no concern with the later stages of investment bubbles.
This sets up a much-increased probability of bubbles
forming and breaking, always dangerous events.
Even as much of the rest of the world expresses
concern with asset bubbles, Bernanke expresses
none. (Yellen to the rescue?)
8) The economic stimulus of higher asset prices, mild in
the case of stocks and intense in the case of houses,
is in any case all given back with interest as bubbles
break and even overcorrect, causing intense nancial
and economic pain.
9) Persistently over-stimulated asset prices seduce states,
municipalities, endowments, and pension funds into
assuming unrealistic return assumptions, which can
and have caused nancial crises as asset prices revert
back to replacement cost or below.
10) Arti cially high asset prices also encourage
misallocation of resources, as epitomized in the
dotcom and ber optic cable booms of 1999, and the
overbuilding of houses from 2005 through 2007.
11) Housing is much more dangerous to mess with than
stocks, as houses are more broadly owned, more
easily borrowed against, and seen as a more stable
asset. Consequently, the wealth effect is greater.
12) More importantly, house prices, unlike equities,
have a direct effect on the economy by stimulating
overbuilding. By 2007, overbuilding employed about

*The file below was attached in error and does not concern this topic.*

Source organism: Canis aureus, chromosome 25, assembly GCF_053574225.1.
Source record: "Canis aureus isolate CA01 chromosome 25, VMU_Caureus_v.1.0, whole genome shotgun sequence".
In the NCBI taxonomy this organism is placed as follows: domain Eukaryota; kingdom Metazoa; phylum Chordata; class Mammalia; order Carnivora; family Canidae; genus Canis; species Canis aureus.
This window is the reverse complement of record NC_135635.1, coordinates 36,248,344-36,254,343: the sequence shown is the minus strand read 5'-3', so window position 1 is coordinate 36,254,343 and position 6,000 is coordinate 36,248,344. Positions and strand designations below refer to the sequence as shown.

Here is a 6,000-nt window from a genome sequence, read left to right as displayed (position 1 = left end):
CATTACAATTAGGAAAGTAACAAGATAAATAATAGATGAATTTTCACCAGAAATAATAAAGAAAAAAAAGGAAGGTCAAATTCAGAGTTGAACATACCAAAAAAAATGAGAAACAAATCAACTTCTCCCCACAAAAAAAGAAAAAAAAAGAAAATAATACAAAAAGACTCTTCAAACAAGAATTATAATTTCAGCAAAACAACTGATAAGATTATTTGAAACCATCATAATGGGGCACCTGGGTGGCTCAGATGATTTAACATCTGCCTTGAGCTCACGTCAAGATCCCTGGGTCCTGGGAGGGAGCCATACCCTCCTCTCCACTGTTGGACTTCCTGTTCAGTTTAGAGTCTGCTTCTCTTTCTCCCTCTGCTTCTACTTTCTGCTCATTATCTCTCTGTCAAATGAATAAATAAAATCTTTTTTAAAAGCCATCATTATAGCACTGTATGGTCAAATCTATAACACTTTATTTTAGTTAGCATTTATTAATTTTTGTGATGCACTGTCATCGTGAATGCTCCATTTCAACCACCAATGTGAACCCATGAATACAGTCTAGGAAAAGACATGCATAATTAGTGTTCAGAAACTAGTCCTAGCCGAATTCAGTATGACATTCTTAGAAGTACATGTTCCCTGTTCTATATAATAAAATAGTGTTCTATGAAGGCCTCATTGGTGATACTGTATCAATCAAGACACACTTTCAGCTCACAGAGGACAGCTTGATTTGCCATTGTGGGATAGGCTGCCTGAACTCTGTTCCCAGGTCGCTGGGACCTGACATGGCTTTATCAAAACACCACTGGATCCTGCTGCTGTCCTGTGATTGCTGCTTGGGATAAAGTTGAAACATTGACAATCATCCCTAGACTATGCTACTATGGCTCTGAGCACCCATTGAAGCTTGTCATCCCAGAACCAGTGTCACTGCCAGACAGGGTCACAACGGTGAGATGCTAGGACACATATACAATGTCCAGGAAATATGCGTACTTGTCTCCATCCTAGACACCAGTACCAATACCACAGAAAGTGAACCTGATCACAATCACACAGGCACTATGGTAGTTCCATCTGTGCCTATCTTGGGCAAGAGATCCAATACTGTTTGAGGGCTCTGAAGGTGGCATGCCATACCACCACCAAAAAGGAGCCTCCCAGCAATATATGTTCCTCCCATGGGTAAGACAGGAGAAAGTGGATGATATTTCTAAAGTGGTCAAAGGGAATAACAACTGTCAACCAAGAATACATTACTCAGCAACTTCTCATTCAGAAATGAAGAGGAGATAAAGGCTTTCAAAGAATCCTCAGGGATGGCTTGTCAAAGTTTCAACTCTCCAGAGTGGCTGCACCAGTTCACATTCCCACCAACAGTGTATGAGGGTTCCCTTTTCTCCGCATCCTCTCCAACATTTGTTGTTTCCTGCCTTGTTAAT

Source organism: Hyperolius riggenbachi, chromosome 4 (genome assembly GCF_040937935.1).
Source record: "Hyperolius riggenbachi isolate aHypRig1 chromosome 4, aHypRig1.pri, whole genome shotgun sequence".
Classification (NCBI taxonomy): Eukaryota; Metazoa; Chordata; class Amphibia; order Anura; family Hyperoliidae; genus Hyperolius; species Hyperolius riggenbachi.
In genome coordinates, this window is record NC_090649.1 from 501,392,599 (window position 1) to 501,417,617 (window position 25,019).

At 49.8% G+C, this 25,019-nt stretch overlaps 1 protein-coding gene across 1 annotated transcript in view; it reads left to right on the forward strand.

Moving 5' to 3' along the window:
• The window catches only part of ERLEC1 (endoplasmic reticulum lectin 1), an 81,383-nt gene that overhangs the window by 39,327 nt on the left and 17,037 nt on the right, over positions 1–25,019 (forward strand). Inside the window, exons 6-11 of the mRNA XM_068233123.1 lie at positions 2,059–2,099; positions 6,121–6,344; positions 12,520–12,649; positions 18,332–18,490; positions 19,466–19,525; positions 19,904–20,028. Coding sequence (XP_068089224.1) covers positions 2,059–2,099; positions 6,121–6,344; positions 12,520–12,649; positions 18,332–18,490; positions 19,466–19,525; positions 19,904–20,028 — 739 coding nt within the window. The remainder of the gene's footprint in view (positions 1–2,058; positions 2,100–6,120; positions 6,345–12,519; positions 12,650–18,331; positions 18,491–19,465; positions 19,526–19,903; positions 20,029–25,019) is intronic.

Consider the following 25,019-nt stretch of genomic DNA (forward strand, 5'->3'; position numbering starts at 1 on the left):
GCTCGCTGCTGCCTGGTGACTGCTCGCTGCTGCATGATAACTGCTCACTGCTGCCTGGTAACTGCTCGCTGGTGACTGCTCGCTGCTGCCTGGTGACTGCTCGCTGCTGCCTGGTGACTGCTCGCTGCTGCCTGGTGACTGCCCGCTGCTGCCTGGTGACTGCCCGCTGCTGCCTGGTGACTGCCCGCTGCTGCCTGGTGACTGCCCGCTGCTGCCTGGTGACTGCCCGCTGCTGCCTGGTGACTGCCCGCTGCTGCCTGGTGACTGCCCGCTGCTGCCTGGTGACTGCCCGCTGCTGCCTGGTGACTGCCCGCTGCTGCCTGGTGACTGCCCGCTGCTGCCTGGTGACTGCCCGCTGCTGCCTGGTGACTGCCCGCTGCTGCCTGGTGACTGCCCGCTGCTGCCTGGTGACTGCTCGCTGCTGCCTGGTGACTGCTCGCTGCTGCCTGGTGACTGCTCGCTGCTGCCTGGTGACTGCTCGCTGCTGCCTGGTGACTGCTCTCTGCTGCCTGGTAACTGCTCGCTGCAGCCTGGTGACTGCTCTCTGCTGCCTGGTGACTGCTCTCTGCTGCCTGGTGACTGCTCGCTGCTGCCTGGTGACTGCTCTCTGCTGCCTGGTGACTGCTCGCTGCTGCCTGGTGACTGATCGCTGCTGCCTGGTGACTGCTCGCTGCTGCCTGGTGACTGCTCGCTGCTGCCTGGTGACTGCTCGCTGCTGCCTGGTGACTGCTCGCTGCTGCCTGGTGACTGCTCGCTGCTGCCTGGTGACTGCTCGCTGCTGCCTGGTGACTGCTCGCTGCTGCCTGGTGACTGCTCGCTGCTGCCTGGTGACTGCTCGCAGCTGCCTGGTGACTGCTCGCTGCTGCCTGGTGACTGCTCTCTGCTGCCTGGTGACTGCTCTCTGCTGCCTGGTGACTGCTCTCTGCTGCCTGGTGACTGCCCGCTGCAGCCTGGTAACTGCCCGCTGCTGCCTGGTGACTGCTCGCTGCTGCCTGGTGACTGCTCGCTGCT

1 million additional, mostly lightly skilled, people,
not counting the associated stimulus from housing-
related purchases.
13) This increment of employment probably masked a
structural increase in unemployment between 2002
and 2007, which was likely caused by global trade
developments. With the housing bust, construction
fell below normal and revealed this large increment in
structural unemployment. Since these particular jobs
may not come back, even in 10 years, this problem
may call for retraining or special incentives.
14) Housing busts also help to partly freeze the movement
of labor; people are reluctant to move if they have
negative house equity. The lesson here is: Do not
mess with housing!
15) Lower rates always transfer wealth from retirees
(debt owners) to corporations (debt for expansion,
theoretically) and the nancial industry. This time,
there are more retirees and the pain is greater, and
corporations are notably avoiding capital spending
and, therefore, the bene ts are reduced. It is likely
that there is no net bene t to arti cially low rates.
16) Quantitative easing is likely to turn out to be an even
more desperate maneuver than the typical low rate
policy. Importantly, by increasing in ation fears,
this easing has sent the dollar down and commodity
prices up.
17) Weakening the dollar and being seen as certain to do
that increases the chances of currency friction, which
could spiral out of control.
18) In almost every respect, adhering to a policy of low
rates, employing quantitative easing, deliberately
stimulating asset prices, ignoring the consequences
of bubbles breaking, and displaying a complete
refusal to learn from experience has left Fed policy
as a large net negative to the production of a healthy,
stable economy with strong employment.
3
GMO
Quarterly Letter – Night of Living Fed – October 2010
The Effect of Debt on Long-term Growth
My heretical view is that debt doesn’t matter all that
much to long-term growth rates. What I owe you, and